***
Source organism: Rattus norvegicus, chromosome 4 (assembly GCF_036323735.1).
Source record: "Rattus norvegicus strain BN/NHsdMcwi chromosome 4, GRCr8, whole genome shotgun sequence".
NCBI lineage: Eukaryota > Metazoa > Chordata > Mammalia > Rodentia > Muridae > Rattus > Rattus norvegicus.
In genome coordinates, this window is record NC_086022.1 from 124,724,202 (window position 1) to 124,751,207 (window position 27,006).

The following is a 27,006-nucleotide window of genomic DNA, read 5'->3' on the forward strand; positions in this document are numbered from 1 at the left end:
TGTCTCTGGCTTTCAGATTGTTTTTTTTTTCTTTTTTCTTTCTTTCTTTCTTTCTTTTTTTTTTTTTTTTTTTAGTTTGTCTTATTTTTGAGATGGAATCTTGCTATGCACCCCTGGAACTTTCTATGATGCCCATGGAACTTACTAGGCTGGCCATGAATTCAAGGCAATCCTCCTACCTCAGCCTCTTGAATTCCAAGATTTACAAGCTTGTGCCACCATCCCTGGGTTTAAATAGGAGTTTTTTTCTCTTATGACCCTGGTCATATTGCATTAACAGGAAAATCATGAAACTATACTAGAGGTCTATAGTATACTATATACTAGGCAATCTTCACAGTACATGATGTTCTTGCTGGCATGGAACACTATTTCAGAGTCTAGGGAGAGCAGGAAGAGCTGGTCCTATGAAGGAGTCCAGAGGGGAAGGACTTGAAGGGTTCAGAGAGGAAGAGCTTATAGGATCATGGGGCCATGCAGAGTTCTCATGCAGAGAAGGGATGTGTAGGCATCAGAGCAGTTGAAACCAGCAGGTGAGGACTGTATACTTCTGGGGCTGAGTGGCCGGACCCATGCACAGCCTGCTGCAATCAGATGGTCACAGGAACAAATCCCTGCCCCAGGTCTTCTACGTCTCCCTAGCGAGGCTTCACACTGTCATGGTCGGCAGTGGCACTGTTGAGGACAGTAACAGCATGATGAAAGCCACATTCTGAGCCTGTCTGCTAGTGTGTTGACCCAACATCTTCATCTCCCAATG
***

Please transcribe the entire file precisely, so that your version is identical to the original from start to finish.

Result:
Source organism: Rattus norvegicus, chromosome 4 (assembly GCF_036323735.1).
Source record: "Rattus norvegicus strain BN/NHsdMcwi chromosome 4, GRCr8, whole genome shotgun sequence".
NCBI lineage: Eukaryota > Metazoa > Chordata > Mammalia > Rodentia > Muridae > Rattus > Rattus norvegicus.
In genome coordinates, this window is record NC_086022.1 from 124,724,202 (window position 1) to 124,751,207 (window position 27,006).

The following is a 27,006-nucleotide window of genomic DNA, read 5'->3' on the forward strand; positions in this document are numbered from 1 at the left end:
TGTCTCTGGCTTTCAGATTGTTTTTTTTTTCTTTTTTCTTTCTTTCTTTCTTTCTTTTTTTTTTTTTTTTTTTAGTTTGTCTTATTTTTGAGATGGAATCTTGCTATGCACCCCTGGAACTTTCTATGATGCCCATGGAACTTACTAGGCTGGCCATGAATTCAAGGCAATCCTCCTACCTCAGCCTCTTGAATTCCAAGATTTACAAGCTTGTGCCACCATCCCTGGGTTTAAATAGGAGTTTTTTTCTCTTATGACCCTGGTCATATTGCATTAACAGGAAAATCATGAAACTATACTAGAGGTCTATAGTATACTATATACTAGGCAATCTTCACAGTACATGATGTTCTTGCTGGCATGGAACACTATTTCAGAGTCTAGGGAGAGCAGGAAGAGCTGGTCCTATGAAGGAGTCCAGAGGGGAAGGACTTGAAGGGTTCAGAGAGGAAGAGCTTATAGGATCATGGGGCCATGCAGAGTTCTCATGCAGAGAAGGGATGTGTAGGCATCAGAGCAGTTGAAACCAGCAGGTGAGGACTGTATACTTCTGGGGCTGAGTGGCCGGACCCATGCACAGCCTGCTGCAATCAGATGGTCACAGGAACAAATCCCTGCCCCAGGTCTTCTACGTCTCCCTAGCGAGGCTTCACACTGTCATGGTCGGCAGTGGCACTGTTGAGGACAGTAACAGCATGATGAAAGCCACATTCTGAGCCTGTCTGCTAGTGTGTTGACCCAACATCTTCATCTCCCAATG